Thiruvananthapuram: With the Supreme Court order stopping the Congress-led UDF government from closing down bars before September 30 coming as a political setback to the coalition,senior Front leaders are meeting here to discuss its implications and work out the future course of action.
As soon as the Apex Court issued the order, Chief Minister Oommen Chandy went into a huddle with his senior colleagues to discuss the implications.
Putting up a brave front, Minister for Finance and Law K M Mani said he did not consider the order as a "setback", but its pros and cons would be discussed at the UDF conclave, already scheduled for this evening.
Mani, leader of key UDF partner Kerala Congress(M), said the government had enough time to discuss the matter threadbare and decide on the further course of action.
"We have only the basic details of the order. Let us examine it in detail. We have enough time," he told reporters.
Asked if it did not come as a big setback to the government, he shot back saying "I don't think so."
Industries Minister PK Kunhalikutty, leader of Indian Union Muslim League (IUML), said the decision to shut bars was taken by the government after due consideration and implications of the Apex Court order would be thoroughly discussed by the coalition leaders.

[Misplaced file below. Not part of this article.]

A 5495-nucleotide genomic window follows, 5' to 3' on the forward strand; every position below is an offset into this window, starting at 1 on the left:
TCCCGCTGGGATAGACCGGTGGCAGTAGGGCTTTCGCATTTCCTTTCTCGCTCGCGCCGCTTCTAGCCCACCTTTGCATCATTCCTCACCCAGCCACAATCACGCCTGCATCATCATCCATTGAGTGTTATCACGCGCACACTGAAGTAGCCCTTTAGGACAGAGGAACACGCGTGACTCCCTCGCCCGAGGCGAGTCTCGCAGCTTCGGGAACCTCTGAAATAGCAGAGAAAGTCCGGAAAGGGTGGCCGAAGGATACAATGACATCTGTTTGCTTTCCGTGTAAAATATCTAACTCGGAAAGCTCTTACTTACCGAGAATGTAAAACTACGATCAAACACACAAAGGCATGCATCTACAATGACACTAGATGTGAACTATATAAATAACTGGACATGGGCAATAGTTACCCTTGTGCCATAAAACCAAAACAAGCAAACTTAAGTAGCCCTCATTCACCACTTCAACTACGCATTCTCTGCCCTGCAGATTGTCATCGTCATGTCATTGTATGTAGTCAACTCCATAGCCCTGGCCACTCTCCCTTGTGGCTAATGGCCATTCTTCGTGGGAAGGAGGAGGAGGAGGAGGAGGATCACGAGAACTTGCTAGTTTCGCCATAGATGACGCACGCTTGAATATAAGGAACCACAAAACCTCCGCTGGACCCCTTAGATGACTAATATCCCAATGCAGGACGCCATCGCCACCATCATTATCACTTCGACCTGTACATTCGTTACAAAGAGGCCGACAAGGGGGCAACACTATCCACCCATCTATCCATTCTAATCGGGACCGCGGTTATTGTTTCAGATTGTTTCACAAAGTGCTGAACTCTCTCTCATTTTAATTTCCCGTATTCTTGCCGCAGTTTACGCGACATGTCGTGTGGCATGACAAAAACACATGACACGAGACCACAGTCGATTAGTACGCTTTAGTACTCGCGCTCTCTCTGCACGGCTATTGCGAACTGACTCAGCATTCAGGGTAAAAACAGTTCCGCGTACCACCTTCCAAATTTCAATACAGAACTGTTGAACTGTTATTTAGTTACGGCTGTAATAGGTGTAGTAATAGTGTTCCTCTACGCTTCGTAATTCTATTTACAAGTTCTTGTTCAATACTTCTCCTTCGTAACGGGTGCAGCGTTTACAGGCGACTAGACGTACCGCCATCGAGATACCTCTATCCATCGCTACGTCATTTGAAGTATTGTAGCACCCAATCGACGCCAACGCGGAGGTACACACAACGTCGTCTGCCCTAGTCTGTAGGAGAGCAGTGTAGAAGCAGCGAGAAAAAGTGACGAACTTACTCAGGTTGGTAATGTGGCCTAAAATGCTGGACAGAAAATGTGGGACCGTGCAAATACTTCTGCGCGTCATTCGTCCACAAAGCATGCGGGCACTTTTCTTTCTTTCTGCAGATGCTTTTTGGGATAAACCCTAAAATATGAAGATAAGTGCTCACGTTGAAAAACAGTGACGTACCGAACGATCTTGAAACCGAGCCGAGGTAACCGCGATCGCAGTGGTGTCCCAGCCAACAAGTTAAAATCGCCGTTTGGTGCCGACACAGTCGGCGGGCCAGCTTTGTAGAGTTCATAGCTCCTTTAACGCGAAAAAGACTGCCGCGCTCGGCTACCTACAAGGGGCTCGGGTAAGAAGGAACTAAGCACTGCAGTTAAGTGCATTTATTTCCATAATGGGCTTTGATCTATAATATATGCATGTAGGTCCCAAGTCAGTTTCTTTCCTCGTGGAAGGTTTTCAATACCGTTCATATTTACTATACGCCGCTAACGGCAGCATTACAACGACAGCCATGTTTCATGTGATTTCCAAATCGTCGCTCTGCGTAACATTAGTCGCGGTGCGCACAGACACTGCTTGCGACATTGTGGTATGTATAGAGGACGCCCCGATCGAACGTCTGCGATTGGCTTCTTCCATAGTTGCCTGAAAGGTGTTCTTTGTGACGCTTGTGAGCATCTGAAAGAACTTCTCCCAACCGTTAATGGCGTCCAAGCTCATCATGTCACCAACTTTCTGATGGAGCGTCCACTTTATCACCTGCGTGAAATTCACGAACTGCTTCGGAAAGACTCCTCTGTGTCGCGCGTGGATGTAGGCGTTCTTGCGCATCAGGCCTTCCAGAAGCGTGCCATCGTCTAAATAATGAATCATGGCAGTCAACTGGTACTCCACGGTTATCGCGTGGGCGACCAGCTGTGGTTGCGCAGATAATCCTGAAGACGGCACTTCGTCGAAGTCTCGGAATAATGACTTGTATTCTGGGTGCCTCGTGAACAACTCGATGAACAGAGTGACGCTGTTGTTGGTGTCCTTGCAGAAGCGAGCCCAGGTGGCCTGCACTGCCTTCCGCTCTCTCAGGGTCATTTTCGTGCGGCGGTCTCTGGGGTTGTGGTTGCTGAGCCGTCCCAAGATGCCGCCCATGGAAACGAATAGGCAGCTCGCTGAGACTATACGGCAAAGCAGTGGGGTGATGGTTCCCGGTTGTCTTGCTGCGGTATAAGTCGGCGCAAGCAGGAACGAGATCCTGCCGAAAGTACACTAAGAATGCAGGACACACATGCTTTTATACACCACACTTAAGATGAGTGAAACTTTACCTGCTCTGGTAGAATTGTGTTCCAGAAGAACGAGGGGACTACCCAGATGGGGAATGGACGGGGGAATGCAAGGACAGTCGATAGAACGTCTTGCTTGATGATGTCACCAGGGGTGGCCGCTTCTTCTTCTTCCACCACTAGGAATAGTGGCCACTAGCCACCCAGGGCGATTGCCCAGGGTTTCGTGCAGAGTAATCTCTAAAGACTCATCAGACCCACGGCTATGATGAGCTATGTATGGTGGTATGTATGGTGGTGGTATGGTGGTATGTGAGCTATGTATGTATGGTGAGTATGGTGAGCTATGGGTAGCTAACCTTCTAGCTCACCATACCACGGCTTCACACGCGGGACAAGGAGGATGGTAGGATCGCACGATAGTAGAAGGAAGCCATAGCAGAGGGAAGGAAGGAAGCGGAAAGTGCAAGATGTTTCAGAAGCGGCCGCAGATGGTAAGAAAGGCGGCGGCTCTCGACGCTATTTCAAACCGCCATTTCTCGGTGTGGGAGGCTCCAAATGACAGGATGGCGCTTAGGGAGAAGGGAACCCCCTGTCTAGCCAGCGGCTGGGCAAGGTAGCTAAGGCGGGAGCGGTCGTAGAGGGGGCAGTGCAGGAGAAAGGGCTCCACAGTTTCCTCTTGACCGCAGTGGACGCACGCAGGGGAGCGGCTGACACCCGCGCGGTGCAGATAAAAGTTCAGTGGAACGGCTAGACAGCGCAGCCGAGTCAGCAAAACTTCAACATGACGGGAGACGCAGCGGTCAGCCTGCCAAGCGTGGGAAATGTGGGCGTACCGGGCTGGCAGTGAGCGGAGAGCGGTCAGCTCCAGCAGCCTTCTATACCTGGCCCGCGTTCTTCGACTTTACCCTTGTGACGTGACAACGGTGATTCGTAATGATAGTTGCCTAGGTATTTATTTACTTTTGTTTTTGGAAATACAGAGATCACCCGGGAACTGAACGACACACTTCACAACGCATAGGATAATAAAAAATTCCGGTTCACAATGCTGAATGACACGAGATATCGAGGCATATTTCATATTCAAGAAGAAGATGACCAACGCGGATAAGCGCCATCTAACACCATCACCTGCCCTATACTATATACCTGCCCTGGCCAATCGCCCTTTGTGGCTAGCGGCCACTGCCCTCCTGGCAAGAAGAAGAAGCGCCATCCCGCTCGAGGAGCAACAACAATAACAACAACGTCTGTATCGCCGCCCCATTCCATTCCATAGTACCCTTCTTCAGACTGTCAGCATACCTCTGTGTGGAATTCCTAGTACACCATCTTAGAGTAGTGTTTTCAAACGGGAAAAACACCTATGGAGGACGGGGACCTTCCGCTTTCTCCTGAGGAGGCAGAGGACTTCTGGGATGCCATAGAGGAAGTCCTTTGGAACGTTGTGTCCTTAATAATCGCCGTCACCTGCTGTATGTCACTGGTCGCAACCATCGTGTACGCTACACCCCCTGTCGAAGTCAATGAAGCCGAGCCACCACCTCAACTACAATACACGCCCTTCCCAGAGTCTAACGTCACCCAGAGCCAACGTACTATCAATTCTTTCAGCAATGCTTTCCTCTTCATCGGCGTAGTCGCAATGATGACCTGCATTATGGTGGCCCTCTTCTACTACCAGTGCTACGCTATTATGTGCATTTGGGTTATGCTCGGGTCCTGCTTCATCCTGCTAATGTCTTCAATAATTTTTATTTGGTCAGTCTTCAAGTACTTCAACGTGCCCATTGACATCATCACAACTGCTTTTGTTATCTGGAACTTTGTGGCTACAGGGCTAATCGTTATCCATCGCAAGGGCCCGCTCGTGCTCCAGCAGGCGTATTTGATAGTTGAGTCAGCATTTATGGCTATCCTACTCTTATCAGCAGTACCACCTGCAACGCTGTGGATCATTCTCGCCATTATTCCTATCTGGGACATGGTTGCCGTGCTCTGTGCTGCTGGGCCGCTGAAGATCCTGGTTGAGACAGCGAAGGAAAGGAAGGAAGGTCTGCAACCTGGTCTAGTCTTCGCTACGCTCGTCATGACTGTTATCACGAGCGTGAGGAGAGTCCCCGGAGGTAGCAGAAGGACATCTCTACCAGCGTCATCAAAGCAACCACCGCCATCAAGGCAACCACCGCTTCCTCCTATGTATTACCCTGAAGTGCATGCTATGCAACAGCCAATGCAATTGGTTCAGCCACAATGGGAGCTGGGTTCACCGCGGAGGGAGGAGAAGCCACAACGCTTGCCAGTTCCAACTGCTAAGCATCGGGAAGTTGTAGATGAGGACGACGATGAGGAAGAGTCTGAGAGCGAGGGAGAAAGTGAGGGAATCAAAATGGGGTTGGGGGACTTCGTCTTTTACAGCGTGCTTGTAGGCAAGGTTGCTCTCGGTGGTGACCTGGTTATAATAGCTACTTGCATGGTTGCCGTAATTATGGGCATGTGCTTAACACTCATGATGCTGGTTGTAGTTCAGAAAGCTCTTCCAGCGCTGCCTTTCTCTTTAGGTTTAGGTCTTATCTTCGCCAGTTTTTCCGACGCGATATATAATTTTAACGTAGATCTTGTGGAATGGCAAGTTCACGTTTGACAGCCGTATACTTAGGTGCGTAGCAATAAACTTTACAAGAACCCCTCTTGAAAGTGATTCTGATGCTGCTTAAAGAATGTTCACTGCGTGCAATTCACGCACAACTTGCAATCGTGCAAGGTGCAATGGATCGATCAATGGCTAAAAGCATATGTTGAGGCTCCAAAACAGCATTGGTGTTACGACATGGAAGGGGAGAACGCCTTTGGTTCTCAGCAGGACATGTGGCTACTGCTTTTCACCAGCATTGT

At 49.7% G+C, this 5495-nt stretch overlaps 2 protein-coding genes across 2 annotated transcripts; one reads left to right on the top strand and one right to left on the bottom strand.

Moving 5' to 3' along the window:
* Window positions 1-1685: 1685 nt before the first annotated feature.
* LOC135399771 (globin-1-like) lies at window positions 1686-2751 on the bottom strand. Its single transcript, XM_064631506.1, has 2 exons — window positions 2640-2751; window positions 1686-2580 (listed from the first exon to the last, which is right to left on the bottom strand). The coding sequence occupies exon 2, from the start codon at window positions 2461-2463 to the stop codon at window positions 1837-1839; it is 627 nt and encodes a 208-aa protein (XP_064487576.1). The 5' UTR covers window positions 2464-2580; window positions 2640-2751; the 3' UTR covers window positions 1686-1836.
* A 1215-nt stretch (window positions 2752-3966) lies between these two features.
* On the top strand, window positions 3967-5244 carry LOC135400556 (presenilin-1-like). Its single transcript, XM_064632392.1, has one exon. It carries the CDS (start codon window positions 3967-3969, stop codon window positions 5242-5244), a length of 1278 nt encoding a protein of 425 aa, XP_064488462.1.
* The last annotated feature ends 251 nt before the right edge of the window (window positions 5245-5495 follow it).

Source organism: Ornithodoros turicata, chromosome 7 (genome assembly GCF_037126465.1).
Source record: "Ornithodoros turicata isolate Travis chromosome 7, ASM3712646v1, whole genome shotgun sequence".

In a major policy shift, UDF Government had last month decided to shut all bars attached to hotels below five-star categories, laying the road map for total prohibition within a decade.
These included 418 bars which were not allowed to do business from April this year on the ground they lacked proper facilities.
The Government's decision was not to renew licences for these bars and to close down another 312 bars, attached to hotels below five-star category by 11 PM tonight.
Kerala, which has one of the high per capita consumption of liquor in the country, is bound to suffer a huge revenue loss by way of the decision.
The move against bars was set in motion by KPCC president VM Sudheeran who took a tough stand against renewing licences of closed bars, over-ruling resistance from within Congress and sections of the UDF.
In a surprise move, Chandy, who was depicted as the proponent of a practical approach on the issue, went further, unveiling the new liquor policy aiming at sharply reducing availability of liquor.
It came as a stunning move that even the LDF opposition found it difficult to criticise it, though there had been isolated political voices which cast doubts on the wisdom of such a decision.